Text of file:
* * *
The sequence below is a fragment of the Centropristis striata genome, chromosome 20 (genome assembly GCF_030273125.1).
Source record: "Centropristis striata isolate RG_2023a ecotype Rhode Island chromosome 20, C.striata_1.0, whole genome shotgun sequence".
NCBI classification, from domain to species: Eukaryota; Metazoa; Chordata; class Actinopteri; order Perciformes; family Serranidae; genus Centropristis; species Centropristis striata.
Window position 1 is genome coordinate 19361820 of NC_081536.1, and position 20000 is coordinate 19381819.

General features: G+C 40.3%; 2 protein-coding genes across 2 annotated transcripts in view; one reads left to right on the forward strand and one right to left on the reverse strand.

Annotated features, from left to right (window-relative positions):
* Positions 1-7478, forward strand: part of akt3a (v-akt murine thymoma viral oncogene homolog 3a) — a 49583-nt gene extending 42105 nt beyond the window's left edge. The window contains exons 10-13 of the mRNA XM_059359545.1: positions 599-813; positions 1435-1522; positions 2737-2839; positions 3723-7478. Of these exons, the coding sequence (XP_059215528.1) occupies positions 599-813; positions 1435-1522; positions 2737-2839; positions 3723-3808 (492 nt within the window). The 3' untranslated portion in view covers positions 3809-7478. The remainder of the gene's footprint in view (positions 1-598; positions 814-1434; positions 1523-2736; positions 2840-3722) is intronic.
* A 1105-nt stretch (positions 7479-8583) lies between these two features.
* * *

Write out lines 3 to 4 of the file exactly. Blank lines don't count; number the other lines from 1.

NCBI classification, from domain to species: Eukaryota; Metazoa; Chordata; class Actinopteri; order Perciformes; family Serranidae; genus Centropristis; species Centropristis striata.
Window position 1 is genome coordinate 19361820 of NC_081536.1, and position 20000 is coordinate 19381819.